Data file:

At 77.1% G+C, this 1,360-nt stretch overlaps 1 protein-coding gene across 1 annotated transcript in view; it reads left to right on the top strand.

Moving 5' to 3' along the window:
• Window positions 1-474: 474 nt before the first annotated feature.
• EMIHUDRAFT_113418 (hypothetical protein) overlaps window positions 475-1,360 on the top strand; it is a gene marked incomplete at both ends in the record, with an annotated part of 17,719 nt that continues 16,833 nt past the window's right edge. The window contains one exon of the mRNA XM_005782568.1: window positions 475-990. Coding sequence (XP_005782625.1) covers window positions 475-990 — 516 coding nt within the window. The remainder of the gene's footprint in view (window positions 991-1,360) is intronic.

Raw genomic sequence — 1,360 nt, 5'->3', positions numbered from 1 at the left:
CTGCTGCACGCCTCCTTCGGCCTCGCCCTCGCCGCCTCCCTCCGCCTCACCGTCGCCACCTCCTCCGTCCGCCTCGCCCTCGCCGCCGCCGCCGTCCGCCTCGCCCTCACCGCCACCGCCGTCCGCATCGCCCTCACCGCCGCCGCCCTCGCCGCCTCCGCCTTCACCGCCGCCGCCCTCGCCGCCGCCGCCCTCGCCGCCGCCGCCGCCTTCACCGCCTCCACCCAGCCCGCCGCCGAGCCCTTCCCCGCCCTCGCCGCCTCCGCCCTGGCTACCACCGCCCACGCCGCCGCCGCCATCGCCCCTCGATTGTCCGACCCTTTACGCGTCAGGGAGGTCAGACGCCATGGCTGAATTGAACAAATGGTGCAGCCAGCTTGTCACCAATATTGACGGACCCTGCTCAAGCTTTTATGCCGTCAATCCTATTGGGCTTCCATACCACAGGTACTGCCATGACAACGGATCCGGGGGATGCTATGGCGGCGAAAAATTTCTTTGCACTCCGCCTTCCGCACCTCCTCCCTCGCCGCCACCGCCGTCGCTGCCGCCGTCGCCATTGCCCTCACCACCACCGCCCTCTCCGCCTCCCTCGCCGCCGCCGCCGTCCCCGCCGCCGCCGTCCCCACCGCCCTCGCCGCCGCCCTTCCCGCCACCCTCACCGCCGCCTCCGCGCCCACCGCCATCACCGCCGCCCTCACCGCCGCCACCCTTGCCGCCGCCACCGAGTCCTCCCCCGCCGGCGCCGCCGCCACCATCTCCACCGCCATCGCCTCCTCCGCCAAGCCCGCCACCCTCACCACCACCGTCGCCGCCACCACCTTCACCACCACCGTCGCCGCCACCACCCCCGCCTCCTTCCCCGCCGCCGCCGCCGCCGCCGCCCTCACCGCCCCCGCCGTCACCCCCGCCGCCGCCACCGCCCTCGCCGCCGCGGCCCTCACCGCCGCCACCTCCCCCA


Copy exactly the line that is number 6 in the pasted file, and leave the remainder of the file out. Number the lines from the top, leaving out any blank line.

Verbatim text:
CTGCTGCACGCCTCCTTCGGCCTCGCCCTCGCCGCCTCCCTCCGCCTCACCGTCGCCACCTCCTCCGTCCGCCTCGCCCTCGCCGCCGCCGCCGTCCGCCTCGCCCTCACCGCCACCGCCGTCCGCATCGCCCTCACCGCCGCCGCCCTCGCCGCCTCCGCCTTCACCGCCGCCGCCCTCGCCGCCGCCGCCCTCGCCGCCGCCGCCGCCTTCACCGCCTCCACCCAGCCCGCCGCCGAGCCCTTCCCCGCCCTCGCCGCCTCCGCCCTGGCTACCACCGCCCACGCCGCCGCCGCCATCGCCCCTCGATTGTCCGACCCTTTACGCGTCAGGGAGGTCAGACGCCATGGCTGAATTGAACAAATGGTGCAGCCAGCTTGTCACCAATATTGACGGACCCTGCTCAAGCTTTTATGCCGTCAATCCTATTGGGCTTCCATACCACAGGTACTGCCATGACAACGGATCCGGGGGATGCTATGGCGGCGAAAAATTTCTTTGCACTCCGCCTTCCGCACCTCCTCCCTCGCCGCCACCGCCGTCGCTGCCGCCGTCGCCATTGCCCTCACCACCACCGCCCTCTCCGCCTCCCTCGCCGCCGCCGCCGTCCCCGCCGCCGCCGTCCCCACCGCCCTCGCCGCCGCCCTTCCCGCCACCCTCACCGCCGCCTCCGCGCCCACCGCCATCACCGCCGCCCTCACCGCCGCCACCCTTGCCGCCGCCACCGAGTCCTCCCCCGCCGGCGCCGCCGCCACCATCTCCACCGCCATCGCCTCCTCCGCCAAGCCCGCCACCCTCACCACCACCGTCGCCGCCACCACCTTCACCACCACCGTCGCCGCCACCACCCCCGCCTCCTTCCCCGCCGCCGCCGCCGCCGCCGCCCTCACCGCCCCCGCCGTCACCCCCGCCGCCGCCACCGCCCTCGCCGCCGCGGCCCTCACCGCCGCCACCTCCCCCA